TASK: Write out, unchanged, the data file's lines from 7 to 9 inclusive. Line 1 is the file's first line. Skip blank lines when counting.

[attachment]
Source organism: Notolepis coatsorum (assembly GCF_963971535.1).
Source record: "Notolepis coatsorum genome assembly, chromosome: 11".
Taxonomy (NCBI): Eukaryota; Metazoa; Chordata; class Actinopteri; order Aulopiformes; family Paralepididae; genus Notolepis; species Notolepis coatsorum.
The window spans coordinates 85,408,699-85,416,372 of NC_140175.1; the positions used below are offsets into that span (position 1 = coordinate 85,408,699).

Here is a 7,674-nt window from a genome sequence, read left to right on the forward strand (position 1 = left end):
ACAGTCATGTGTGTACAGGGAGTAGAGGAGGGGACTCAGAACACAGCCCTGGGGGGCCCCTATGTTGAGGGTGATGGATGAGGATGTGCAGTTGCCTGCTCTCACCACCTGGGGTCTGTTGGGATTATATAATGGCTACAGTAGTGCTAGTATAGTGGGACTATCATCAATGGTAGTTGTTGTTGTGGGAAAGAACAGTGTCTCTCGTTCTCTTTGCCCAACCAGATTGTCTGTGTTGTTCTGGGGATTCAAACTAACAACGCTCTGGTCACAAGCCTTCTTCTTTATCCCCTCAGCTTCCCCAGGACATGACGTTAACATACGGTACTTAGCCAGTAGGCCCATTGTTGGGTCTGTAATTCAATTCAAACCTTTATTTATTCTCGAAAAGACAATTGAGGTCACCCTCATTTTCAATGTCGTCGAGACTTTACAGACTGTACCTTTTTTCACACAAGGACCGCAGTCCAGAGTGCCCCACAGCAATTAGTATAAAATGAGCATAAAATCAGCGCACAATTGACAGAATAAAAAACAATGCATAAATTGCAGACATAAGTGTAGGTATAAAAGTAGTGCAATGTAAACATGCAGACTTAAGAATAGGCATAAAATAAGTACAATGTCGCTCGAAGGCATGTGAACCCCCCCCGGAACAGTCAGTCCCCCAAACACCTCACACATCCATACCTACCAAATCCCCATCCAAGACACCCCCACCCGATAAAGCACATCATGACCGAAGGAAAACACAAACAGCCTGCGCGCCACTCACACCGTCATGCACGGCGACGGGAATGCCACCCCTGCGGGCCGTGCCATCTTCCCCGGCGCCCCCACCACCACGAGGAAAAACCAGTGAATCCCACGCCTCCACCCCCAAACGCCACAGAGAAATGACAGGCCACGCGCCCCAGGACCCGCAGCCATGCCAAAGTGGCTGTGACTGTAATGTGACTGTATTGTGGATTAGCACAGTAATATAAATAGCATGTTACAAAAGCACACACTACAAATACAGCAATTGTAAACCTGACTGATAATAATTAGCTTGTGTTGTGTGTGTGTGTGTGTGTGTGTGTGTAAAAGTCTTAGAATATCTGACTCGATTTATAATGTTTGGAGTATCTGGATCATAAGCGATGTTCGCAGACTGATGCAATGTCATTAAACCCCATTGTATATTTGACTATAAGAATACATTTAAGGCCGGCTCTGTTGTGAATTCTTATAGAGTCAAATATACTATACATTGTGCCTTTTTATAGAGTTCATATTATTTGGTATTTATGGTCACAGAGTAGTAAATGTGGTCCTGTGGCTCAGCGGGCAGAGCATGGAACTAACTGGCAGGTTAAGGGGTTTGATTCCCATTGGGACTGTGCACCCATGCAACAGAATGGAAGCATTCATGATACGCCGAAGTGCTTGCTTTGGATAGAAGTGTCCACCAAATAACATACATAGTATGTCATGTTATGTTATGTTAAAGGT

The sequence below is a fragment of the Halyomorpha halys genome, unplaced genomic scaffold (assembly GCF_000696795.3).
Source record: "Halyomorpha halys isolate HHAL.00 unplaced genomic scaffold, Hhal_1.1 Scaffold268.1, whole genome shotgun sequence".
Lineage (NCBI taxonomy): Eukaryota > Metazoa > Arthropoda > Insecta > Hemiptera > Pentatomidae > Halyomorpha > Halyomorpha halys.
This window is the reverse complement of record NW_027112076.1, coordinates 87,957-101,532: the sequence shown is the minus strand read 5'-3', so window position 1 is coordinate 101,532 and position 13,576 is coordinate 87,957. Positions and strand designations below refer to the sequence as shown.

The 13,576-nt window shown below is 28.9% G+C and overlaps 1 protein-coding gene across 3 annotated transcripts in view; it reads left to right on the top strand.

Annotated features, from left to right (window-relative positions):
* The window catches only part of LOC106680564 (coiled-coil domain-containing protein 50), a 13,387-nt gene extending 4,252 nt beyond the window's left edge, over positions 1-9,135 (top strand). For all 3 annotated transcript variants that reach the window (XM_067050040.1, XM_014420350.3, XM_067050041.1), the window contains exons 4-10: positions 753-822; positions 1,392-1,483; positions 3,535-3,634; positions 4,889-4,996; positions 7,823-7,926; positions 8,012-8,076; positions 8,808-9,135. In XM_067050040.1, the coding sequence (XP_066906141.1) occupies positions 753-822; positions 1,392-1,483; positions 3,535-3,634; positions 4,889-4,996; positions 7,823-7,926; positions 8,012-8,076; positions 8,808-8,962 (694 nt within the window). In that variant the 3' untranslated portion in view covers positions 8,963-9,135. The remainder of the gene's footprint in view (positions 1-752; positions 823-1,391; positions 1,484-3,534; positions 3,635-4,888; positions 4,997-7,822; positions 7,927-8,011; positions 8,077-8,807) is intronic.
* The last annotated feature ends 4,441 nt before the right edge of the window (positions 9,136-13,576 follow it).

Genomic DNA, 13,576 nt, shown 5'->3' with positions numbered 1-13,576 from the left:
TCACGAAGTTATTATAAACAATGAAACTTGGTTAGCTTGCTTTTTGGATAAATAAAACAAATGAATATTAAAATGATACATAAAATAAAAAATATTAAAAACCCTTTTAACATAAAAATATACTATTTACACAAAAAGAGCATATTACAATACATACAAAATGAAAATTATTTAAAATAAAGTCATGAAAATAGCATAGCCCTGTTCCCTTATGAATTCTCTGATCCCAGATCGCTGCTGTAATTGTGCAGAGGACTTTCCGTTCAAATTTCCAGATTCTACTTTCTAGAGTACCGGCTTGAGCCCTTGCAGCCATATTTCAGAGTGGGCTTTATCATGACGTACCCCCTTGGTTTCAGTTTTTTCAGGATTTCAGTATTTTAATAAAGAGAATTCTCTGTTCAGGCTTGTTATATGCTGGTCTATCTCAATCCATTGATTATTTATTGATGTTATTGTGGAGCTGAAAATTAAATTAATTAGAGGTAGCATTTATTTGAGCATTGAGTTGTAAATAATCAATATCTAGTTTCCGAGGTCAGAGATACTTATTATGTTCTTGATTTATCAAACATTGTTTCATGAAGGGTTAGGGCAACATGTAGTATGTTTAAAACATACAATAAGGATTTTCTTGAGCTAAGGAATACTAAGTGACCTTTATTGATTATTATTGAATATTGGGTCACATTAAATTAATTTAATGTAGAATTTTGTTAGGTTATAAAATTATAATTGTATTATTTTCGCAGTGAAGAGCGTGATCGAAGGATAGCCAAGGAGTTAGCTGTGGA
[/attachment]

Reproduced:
The sequence below is a fragment of the Halyomorpha halys genome, unplaced genomic scaffold (assembly GCF_000696795.3).
Source record: "Halyomorpha halys isolate HHAL.00 unplaced genomic scaffold, Hhal_1.1 Scaffold268.1, whole genome shotgun sequence".
Lineage (NCBI taxonomy): Eukaryota > Metazoa > Arthropoda > Insecta > Hemiptera > Pentatomidae > Halyomorpha > Halyomorpha halys.